Saturday, July 20, 2002
Minority Report

Minority Report

My God, look what Ralph Nader’s done to the world!

Steven Spielberg’s diatribe against Ralph Nader, a far-flung vision of our dystopian, Al Gore-less future. The dire consequences of the 2000 Bush victory as dreamed into a paranoid future by a moderate liberal.



I found this analysis to be an excellent example of how to reach into a movie and pull from it whatever supports my viewpoint.  Not really caring much about politics myself, I couldn’t care less who Spielberg is criticizing-  just whether or not he is criticizing them.  And in this movie… he isn’t.  The article goes to great lengths to draw interpretations from the movie that are one of two things:
1) False- this isn’t what he is saying or
2) True, but poorly presented.  Even if Spielberg is saying this, he isn’t doing it very well.  I enjoy looking “deeper” into movies, especially ones that on the surface aren’t that deep, but this is simply a reaching, grappling interpretation that fits the parts of the movie that are convinient around the already agreed upon point.  To the author: start with the movie, then move to your interpretation, not vice versa.

Posted by .(JavaScript must be enabled to view this email address) on 16 May 03 at 07:49 PM

Dr. Prune, you hit the nail square on the head. The analysis obviously had an agenda. And I’m still not seeing the evidence Minority Report had anything to do with Nader.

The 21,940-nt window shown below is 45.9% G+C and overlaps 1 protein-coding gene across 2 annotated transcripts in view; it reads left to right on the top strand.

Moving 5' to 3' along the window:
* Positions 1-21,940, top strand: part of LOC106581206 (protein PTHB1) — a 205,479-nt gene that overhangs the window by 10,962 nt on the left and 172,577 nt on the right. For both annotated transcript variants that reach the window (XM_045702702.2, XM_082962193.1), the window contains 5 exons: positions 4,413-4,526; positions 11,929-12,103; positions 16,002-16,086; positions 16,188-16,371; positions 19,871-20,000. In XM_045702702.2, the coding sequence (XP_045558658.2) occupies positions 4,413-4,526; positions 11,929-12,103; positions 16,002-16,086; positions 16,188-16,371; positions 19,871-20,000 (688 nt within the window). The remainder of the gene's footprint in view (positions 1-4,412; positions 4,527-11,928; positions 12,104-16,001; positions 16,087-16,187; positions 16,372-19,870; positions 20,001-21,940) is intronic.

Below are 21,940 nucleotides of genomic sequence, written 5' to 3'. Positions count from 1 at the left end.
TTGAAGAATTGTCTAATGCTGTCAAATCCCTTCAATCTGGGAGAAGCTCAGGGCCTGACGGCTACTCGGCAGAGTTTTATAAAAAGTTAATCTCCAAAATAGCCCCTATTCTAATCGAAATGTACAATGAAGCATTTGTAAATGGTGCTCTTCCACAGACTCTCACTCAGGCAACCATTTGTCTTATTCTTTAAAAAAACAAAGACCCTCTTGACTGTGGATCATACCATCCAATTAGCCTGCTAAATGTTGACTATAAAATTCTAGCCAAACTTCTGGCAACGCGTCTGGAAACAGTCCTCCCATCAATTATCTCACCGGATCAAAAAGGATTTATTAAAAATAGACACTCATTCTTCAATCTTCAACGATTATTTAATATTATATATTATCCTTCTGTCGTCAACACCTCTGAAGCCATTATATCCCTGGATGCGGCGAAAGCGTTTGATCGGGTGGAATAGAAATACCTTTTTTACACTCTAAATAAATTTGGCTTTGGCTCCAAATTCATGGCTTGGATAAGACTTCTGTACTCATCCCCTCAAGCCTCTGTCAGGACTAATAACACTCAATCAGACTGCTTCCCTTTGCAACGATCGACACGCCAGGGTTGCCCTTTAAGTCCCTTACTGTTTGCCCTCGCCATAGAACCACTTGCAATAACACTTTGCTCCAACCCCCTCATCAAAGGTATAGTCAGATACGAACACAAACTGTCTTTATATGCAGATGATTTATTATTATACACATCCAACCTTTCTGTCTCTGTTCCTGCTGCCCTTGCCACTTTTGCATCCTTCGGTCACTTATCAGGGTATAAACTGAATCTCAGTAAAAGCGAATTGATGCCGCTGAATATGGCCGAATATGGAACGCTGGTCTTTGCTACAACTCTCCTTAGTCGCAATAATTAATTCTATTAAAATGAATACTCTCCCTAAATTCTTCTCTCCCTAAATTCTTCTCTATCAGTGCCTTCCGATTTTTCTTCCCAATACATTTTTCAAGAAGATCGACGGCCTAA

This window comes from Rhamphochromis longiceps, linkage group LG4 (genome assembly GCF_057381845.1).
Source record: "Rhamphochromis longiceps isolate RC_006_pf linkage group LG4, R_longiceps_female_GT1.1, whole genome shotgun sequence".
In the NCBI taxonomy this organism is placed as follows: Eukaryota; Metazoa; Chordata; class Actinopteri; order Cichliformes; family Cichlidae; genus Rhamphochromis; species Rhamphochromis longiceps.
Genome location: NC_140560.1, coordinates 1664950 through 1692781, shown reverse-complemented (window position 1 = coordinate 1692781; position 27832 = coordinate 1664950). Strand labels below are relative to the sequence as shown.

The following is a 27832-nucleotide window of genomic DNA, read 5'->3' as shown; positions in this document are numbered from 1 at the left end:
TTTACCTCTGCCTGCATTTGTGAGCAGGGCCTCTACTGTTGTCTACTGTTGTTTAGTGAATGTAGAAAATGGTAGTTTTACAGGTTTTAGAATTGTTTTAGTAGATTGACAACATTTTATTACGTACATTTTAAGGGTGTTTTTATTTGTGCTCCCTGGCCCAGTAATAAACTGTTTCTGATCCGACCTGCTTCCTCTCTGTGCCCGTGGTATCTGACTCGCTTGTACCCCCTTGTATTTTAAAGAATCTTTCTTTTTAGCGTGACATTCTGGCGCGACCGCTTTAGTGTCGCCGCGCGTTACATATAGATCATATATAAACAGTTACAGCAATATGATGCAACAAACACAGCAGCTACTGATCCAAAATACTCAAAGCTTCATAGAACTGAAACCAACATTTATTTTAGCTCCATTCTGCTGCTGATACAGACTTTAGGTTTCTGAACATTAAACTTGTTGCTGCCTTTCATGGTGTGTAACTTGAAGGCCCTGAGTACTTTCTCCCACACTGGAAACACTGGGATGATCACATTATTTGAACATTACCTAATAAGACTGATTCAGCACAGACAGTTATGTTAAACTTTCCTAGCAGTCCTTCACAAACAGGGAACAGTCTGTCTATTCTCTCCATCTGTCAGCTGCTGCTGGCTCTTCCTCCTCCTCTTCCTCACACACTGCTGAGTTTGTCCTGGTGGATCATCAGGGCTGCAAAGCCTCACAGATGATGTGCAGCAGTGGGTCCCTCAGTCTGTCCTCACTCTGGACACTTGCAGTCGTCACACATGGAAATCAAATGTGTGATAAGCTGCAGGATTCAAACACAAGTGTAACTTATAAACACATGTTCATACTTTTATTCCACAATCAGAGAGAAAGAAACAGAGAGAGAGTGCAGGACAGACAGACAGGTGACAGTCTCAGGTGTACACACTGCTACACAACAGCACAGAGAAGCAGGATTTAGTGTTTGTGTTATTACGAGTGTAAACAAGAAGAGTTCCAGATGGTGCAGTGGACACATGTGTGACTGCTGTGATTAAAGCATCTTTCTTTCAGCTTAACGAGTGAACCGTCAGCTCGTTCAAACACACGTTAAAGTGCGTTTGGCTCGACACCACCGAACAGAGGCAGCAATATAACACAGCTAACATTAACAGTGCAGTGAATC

Posted by .(JavaScript must be enabled to view this email address) on 29 Jun 03 at 03:41 AM

The film seems more anti-Democrat than anti-Green Party. The whole idea of ‘Thought Police’ is indelibly connected to Democrats. Nader and his buddies are just tree-huggers.

Posted by .(JavaScript must be enabled to view this email address) on 22 Aug 03 at 02:29 AM

So folks - what are the metaphorical aspects of the fact that the whole movie rests on two howlingly bad cliches of plot and storytelling?
1. The film is all about identity being available to every computer, from billboards to The Gap - but the police station where the Pre-crime lab is *doesn’t bother to remove Anderton’s identity from the door locks* so he can use his (now external) eyeballs to gain entry,
and of course,
2. How the whole plot is revealed by his mentor’s slip of the tongue about how the girl was drowned when he supposedly couldn’t have known that…
Does this support the Nader-future, the Gore-future or the Bush-future?

Posted by Cat Vincent on 17 May 04 at 03:22 PM

Avoiding what the text has to say about the tangents of what politics could possibly take. Avoiding all the viewpoints of how the movie is presented and what the directors visual message is. How about looking at the main protagonist. Does anyone have any viewpoints about John Andertons dealing with ‘karma’... Isn’t the message of the film to actually tell us that an individual can determine their own course in life, regardless of what we are told we are going to do??

Posted by .(JavaScript must be enabled to view this email address) on 09 Sep 04 at 07:52 AM
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